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Lecture 10

Lecture 10: Race, Gender, and Nation

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Vanina Sztainbok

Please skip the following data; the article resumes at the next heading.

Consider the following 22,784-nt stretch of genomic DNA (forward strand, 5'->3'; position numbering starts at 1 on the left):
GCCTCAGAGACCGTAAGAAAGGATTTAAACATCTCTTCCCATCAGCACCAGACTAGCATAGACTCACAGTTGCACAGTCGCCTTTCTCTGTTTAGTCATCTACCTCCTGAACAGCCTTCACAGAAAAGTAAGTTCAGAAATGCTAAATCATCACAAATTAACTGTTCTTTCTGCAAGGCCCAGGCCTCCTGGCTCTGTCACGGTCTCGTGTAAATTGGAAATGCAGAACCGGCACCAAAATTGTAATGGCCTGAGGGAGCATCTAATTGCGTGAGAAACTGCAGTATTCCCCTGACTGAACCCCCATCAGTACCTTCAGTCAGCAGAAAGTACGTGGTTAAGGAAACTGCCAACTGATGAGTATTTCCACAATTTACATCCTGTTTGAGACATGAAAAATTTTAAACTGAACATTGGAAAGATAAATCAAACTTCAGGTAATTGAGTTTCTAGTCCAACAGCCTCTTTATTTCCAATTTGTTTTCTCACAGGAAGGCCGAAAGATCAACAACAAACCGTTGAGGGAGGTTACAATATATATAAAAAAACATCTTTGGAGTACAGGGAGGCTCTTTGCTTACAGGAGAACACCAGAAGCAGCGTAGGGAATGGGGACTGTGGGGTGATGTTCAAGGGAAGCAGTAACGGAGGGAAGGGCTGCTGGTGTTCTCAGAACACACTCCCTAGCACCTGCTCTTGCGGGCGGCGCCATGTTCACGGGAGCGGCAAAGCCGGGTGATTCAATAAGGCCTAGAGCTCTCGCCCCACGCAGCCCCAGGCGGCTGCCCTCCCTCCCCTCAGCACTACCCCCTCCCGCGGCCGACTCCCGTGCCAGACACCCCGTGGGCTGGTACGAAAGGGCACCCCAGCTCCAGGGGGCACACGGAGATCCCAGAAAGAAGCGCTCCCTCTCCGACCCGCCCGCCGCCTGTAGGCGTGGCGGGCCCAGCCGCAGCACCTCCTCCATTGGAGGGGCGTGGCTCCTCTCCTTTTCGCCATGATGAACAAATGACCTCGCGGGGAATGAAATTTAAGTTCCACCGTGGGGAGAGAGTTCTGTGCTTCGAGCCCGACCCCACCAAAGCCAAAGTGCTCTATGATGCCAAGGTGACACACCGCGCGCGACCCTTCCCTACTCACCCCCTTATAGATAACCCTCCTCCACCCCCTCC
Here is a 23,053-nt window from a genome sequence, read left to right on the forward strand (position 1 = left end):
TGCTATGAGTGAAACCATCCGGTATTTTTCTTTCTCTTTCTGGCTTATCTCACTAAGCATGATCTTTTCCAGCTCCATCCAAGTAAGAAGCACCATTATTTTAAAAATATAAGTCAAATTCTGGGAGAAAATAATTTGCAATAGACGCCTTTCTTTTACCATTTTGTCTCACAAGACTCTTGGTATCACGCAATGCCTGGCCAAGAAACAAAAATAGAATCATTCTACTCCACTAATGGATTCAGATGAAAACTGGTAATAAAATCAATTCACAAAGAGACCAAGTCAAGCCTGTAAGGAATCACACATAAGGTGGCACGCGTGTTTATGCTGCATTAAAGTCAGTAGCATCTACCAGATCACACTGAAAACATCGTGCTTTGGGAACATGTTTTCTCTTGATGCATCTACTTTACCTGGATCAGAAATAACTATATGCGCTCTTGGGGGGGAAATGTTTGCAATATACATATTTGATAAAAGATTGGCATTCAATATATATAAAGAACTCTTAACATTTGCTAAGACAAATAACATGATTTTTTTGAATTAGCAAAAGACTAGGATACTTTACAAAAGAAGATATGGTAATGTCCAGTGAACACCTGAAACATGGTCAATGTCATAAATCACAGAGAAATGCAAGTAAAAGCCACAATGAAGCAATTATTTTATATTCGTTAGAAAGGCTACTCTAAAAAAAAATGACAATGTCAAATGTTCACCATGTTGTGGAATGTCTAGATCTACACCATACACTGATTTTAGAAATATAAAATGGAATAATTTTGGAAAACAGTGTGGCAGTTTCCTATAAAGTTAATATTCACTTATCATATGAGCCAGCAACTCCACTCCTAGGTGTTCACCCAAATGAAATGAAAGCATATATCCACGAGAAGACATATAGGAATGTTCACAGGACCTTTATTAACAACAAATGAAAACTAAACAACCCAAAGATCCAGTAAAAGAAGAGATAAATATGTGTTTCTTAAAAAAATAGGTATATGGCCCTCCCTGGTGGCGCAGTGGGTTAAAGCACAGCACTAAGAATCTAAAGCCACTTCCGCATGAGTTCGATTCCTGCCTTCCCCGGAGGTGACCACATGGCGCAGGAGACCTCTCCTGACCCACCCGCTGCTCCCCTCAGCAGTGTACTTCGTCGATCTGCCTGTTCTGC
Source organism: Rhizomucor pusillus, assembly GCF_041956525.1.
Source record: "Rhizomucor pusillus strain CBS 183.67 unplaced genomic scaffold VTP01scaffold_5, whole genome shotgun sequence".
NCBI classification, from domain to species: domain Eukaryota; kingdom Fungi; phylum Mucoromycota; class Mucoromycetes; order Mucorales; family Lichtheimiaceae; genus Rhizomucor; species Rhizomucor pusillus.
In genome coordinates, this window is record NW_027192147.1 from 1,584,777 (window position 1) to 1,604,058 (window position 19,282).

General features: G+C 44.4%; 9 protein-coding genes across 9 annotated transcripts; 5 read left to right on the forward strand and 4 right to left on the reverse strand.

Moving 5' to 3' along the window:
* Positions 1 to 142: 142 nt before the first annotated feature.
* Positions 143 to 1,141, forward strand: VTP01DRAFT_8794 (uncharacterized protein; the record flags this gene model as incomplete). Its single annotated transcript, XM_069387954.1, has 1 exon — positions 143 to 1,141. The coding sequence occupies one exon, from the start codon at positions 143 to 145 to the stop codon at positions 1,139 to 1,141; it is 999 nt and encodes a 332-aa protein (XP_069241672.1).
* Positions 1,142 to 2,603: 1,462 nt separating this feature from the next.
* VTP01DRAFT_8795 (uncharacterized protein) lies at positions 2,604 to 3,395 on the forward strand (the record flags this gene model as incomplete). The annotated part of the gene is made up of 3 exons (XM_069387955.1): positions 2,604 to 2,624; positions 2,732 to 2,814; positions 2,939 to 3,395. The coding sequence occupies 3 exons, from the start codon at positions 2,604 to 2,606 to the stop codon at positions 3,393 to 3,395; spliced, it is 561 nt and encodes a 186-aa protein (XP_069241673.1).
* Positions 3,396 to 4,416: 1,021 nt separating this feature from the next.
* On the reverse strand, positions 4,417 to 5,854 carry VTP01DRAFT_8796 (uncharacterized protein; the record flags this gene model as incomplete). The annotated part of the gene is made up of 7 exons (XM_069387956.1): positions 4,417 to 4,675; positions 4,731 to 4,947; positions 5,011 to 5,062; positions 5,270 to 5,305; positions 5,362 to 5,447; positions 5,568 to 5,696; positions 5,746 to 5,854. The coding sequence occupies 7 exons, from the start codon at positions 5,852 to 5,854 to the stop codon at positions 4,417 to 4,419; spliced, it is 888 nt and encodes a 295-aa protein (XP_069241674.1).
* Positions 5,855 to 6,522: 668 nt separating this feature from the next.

SOCB53 – Lecture 10 (Mar.19) Race, Gender and Nation: Key Question  How are national identities connected to race?  What does it mean to say that national boundaries are made through race and gender?  What is the peril of “pure identities”? National Identity  National identity is constituted through discourses, institutions, and practices. o Nation is a social construct, people do not just naturally belong to an area.  Constitute an ideal citizen who is embodied (race, class, gender) o The idea of who is the citizen that belongs in the state. The norm. Abstract ideals. o Scholars find this problematic.  A story we tell ourselves about ourselves. Nation as Imagined  Benedict Anderson o The nation is “imagined” through  Newspapers  Became a major way of linking diverse geographical areas together.  Literature o Basically he was arguing that a national identity isn’t just about geography, it involves other non-political actors  Other scholars add that it is constituted through social practices. o National anthem o Flags, monuments, sporting events. o Stories of origin o Work to build an emotional attachment to the land. o Everyday people can participate in it, the media isn’t just telling us what our nation is. o Could call it “nation building” Canadian Examples:  Beavers, Polar Bears  Hockey  “We’re nice, and multicultural” Race, Ethnicity and Nation  “the concept of the nation relies on the imagining of a “fictive ethnicity” because no modern nation possesses a given “ethnic” basis, even when it arises out of a national independence struggle” – Étienne Balibar o Nation constituted through  “fictive ethnicity”  common language  Only do to the fact that other groups had to be stomped out for the national language to become the most common. Race/Ethnicity, Gender, and Nation – Interlocking Systems  Two of the ways that women constitute the nation/ethnicity: o As participating centrally in the ideological reproduction of the collectivity and as transmitters of its culture  Women are seen as the primary transmitters of culture. On a daily basis educating the children about customs, and values. o As signifiers of ethnic/national differences- as a focus and symbol in ideological discourses used in the construction, reproduction, and transformation of ethnic/national categories  Women signify difference  Examples:  The idea of the veiled woman signifies Islam, etc. The category of women is used to signify difference. Perils of “Pure” Identities  “When national and ethnic identities are represented and projected as pure, exposure to difference threatens them with dilution and compromises their prizes puriies with the ever present possibility of contamination. Crossing as mixture and movement must be guarded against” – Paul Gilroy o Example: The Jews in Germany during WWII o Example: France feeling threatened from the growing Muslim populations in “their” country. o Example: Lynching in the USA. Happened because a black man/boy looked at a white woman/girl. Seen as posing a threat to the nation. I
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